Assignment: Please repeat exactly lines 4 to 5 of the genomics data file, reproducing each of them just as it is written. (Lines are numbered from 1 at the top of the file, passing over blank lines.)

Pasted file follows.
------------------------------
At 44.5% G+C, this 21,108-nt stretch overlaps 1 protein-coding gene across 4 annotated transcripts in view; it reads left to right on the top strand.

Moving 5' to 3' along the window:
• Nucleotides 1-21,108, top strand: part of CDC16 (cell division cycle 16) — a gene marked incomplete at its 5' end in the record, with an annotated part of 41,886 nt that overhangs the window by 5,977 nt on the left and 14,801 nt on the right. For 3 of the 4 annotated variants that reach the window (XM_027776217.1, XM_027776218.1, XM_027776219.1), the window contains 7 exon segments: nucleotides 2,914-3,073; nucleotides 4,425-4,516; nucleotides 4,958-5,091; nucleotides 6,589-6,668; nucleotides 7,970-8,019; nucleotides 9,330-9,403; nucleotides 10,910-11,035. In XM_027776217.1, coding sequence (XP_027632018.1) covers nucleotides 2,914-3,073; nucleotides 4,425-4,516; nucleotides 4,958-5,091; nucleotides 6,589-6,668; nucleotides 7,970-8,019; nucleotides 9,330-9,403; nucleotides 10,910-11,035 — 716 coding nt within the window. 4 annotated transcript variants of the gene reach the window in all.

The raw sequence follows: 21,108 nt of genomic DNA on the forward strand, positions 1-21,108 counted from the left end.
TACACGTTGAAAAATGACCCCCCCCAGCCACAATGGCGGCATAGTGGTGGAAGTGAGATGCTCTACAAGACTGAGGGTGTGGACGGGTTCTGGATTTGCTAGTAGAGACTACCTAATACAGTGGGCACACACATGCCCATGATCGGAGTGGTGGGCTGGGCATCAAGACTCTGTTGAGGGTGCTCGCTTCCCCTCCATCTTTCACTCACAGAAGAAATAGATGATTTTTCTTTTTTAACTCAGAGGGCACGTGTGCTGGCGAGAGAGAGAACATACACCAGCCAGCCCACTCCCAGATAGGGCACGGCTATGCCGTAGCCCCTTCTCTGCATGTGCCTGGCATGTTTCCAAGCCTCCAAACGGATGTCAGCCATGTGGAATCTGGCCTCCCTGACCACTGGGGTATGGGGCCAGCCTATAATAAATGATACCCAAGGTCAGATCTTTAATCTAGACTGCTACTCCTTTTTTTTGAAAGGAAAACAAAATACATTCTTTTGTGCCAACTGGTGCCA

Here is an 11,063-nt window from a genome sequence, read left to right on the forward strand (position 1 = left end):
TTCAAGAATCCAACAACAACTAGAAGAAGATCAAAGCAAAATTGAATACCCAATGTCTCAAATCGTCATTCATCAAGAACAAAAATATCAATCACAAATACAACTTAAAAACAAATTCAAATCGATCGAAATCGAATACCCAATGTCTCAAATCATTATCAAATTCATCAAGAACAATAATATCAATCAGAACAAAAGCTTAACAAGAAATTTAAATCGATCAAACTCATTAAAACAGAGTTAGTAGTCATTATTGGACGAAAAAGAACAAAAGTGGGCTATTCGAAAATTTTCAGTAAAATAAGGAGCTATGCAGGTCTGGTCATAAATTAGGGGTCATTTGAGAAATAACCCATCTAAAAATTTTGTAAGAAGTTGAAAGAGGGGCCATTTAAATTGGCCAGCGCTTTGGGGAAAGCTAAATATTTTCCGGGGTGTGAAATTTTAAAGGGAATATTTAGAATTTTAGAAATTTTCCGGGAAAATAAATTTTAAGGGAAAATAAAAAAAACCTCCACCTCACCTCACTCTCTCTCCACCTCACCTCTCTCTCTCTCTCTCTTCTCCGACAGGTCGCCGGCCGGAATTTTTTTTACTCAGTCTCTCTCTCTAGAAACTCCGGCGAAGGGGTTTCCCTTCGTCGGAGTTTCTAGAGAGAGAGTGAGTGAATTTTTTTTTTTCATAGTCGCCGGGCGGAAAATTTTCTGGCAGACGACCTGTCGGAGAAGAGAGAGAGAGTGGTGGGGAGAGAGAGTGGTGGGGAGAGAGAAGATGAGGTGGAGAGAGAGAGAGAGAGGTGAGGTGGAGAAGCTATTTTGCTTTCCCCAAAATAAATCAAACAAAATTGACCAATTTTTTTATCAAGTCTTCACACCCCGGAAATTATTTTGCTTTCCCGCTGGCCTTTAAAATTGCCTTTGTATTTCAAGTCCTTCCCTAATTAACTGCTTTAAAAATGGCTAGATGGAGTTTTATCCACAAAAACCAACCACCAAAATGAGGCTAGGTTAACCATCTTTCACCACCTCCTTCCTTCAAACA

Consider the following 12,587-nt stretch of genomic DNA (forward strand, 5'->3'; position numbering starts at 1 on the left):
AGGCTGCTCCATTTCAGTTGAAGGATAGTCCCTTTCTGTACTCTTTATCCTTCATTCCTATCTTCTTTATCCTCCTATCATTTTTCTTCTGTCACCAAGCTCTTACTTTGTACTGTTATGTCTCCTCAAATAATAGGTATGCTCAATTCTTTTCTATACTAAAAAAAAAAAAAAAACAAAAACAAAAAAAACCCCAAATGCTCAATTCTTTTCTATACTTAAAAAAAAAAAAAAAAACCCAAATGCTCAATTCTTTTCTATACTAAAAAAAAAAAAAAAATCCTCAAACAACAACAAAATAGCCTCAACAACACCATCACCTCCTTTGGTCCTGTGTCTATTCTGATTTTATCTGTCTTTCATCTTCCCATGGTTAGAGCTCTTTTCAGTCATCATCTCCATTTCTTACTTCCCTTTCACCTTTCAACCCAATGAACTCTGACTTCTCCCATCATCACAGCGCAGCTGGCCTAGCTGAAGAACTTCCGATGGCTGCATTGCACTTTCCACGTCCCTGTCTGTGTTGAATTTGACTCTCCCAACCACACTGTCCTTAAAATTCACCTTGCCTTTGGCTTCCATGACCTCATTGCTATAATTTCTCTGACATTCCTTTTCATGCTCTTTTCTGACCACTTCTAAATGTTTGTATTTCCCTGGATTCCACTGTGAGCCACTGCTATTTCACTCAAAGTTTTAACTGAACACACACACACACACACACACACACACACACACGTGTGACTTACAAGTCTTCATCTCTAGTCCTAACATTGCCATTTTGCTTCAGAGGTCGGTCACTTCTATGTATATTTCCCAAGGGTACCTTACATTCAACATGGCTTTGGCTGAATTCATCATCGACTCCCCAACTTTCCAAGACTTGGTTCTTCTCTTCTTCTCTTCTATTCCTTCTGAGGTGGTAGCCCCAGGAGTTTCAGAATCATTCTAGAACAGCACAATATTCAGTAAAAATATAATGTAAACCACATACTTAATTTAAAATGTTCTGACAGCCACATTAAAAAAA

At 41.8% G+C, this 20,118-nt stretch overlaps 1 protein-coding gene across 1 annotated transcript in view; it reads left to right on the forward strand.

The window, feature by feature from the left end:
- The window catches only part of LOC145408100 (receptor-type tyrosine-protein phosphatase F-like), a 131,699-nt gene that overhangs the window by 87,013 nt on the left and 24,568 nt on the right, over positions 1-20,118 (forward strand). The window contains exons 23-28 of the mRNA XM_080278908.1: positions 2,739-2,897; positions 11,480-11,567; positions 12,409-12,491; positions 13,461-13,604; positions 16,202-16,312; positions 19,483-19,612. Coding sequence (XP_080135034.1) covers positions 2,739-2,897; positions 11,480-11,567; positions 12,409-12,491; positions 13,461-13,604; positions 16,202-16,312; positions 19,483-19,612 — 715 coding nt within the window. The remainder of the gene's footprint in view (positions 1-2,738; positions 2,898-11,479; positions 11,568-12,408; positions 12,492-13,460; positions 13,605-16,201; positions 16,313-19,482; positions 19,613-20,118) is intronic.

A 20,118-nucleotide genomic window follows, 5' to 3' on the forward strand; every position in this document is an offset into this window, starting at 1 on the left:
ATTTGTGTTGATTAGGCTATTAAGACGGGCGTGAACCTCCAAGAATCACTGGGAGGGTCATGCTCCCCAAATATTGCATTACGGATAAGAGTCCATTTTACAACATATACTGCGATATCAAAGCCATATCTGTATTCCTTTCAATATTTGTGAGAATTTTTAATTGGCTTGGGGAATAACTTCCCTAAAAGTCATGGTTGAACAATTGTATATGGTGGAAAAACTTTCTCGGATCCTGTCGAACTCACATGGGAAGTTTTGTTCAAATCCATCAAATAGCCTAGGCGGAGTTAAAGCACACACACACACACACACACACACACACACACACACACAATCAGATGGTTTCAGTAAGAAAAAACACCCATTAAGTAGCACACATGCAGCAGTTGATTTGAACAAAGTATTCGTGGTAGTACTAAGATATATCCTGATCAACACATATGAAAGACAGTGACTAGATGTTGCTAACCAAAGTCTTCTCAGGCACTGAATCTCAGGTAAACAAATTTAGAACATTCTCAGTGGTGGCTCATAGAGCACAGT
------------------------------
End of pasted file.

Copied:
The raw sequence follows: 21,108 nt of genomic DNA on the forward strand, positions 1-21,108 counted from the left end.
TACACGTTGAAAAATGACCCCCCCCAGCCACAATGGCGGCATAGTGGTGGAAGTGAGATGCTCTACAAGACTGAGGGTGTGGACGGGTTCTGGATTTGCTAGTAGAGACTACCTAATACAGTGGGCACACACATGCCCATGATCGGAGTGGTGGGCTGGGCATCAAGACTCTGTTGAGGGTGCTCGCTTCCCCTCCATCTTTCACTCACAGAAGAAATAGATGATTTTTCTTTTTTAACTCAGAGGGCACGTGTGCTGGCGAGAGAGAGAACATACACCAGCCAGCCCACTCCCAGATAGGGCACGGCTATGCCGTAGCCCCTTCTCTGCATGTGCCTGGCATGTTTCCAAGCCTCCAAACGGATGTCAGCCATGTGGAATCTGGCCTCCCTGACCACTGGGGTATGGGGCCAGCCTATAATAAATGATACCCAAGGTCAGATCTTTAATCTAGACTGCTACTCCTTTTTTTTGAAAGGAAAACAAAATACATTCTTTTGTGCCAACTGGTGCCA